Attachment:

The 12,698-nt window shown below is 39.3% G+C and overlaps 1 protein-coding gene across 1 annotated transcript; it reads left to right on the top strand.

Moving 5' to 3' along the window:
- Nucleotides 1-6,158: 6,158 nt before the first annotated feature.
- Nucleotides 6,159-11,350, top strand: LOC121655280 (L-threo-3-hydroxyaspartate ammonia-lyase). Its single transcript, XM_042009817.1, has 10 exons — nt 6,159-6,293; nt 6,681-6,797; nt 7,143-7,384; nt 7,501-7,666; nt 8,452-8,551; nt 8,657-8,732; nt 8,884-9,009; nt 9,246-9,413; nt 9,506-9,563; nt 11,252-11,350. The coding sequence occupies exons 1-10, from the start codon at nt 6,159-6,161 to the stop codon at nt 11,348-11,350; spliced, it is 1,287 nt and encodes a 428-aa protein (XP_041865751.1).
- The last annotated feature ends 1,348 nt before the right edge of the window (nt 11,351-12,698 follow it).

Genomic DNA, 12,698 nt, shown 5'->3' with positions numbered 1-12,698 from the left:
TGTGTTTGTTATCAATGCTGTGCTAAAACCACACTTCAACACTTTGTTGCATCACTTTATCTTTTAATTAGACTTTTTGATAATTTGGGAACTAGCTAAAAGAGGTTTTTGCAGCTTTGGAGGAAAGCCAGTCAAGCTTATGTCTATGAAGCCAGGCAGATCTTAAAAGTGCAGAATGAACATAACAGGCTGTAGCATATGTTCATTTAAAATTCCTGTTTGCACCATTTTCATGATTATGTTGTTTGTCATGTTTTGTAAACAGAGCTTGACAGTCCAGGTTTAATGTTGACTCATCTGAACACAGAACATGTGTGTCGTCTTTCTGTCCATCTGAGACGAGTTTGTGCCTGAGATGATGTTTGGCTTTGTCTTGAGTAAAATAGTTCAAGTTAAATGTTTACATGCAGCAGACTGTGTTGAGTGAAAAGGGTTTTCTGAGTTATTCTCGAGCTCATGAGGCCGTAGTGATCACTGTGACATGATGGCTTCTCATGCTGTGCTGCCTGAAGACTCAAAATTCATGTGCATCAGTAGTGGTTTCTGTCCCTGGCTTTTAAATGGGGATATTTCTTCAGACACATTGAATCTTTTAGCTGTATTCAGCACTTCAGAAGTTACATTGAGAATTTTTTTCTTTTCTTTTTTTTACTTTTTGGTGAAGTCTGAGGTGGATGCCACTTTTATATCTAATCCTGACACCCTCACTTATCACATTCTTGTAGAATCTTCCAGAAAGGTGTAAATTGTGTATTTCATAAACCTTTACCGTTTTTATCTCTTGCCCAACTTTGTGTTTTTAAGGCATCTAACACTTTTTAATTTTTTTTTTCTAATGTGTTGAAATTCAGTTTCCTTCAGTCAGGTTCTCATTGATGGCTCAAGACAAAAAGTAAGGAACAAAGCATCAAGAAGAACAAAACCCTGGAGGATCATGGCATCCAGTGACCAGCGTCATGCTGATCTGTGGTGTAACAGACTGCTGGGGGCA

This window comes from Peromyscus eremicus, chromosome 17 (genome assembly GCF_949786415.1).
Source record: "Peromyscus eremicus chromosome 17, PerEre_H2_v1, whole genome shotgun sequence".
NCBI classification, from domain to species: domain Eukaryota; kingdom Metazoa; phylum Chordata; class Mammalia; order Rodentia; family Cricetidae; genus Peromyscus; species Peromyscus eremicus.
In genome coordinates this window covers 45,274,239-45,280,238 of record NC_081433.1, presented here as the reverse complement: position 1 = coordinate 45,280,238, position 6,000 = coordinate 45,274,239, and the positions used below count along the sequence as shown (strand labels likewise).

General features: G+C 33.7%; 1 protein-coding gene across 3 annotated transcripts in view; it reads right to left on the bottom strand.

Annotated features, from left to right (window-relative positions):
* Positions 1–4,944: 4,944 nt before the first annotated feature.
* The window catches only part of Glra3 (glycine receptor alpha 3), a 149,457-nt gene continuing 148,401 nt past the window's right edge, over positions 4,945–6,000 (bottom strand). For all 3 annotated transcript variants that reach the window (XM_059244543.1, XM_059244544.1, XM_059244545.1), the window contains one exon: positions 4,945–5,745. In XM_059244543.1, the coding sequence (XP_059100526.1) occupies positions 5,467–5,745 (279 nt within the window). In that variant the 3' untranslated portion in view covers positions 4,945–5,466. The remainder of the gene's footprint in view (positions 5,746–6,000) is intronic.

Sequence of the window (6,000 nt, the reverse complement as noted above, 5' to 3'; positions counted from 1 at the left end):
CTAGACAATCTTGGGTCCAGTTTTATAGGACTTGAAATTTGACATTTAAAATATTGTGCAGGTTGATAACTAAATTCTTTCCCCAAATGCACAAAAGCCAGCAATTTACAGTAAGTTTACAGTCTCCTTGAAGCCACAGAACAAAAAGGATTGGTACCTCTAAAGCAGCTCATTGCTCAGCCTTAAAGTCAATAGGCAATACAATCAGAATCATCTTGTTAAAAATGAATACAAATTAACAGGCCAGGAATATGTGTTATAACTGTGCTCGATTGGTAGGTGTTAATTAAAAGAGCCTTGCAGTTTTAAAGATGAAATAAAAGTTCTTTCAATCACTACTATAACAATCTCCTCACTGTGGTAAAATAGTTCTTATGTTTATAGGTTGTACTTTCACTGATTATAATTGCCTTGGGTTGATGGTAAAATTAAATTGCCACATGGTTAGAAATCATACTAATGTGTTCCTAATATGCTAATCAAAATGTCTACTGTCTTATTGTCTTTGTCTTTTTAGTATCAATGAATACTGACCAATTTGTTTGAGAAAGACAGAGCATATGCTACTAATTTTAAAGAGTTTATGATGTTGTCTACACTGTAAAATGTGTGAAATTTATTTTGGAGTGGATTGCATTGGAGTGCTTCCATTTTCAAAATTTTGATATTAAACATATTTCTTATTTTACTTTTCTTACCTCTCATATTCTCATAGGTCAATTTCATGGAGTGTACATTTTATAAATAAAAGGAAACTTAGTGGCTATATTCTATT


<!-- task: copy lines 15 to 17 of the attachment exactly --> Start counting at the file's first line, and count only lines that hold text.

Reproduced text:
* The window catches only part of Glra3 (glycine receptor alpha 3), a 149,457-nt gene continuing 148,401 nt past the window's right edge, over positions 4,945–6,000 (bottom strand). For all 3 annotated transcript variants that reach the window (XM_059244543.1, XM_059244544.1, XM_059244545.1), the window contains one exon: positions 4,945–5,745. In XM_059244543.1, the coding sequence (XP_059100526.1) occupies positions 5,467–5,745 (279 nt within the window). In that variant the 3' untranslated portion in view covers positions 4,945–5,466. The remainder of the gene's footprint in view (positions 5,746–6,000) is intronic.

Sequence of the window (6,000 nt, the reverse complement as noted above, 5' to 3'; positions counted from 1 at the left end):
CTAGACAATCTTGGGTCCAGTTTTATAGGACTTGAAATTTGACATTTAAAATATTGTGCAGGTTGATAACTAAATTCTTTCCCCAAATGCACAAAAGCCAGCAATTTACAGTAAGTTTACAGTCTCCTTGAAGCCACAGAACAAAAAGGATTGGTACCTCTAAAGCAGCTCATTGCTCAGCCTTAAAGTCAATAGGCAATACAATCAGAATCATCTTGTTAAAAATGAATACAAATTAACAGGCCAGGAATATGTGTTATAACTGTGCTCGATTGGTAGGTGTTAATTAAAAGAGCCTTGCAGTTTTAAAGATGAAATAAAAGTTCTTTCAATCACTACTATAACAATCTCCTCACTGTGGTAAAATAGTTCTTATGTTTATAGGTTGTACTTTCACTGATTATAATTGCCTTGGGTTGATGGTAAAATTAAATTGCCACATGGTTAGAAATCATACTAATGTGTTCCTAATATGCTAATCAAAATGTCTACTGTCTTATTGTCTTTGTCTTTTTAGTATCAATGAATACTGACCAATTTGTTTGAGAAAGACAGAGCATATGCTACTAATTTTAAAGAGTTTATGATGTTGTCTACACTGTAAAATGTGTGAAATTTATTTTGGAGTGGATTGCATTGGAGTGCTTCCATTTTCAAAATTTTGATATTAAACATATTTCTTATTTTACTTTTCTTACCTCTCATATTCTCATAGGTCAATTTCATGGAGTGTACATTTTATAAATAAAAGGAAACTTAGTGGCTATATTCTATT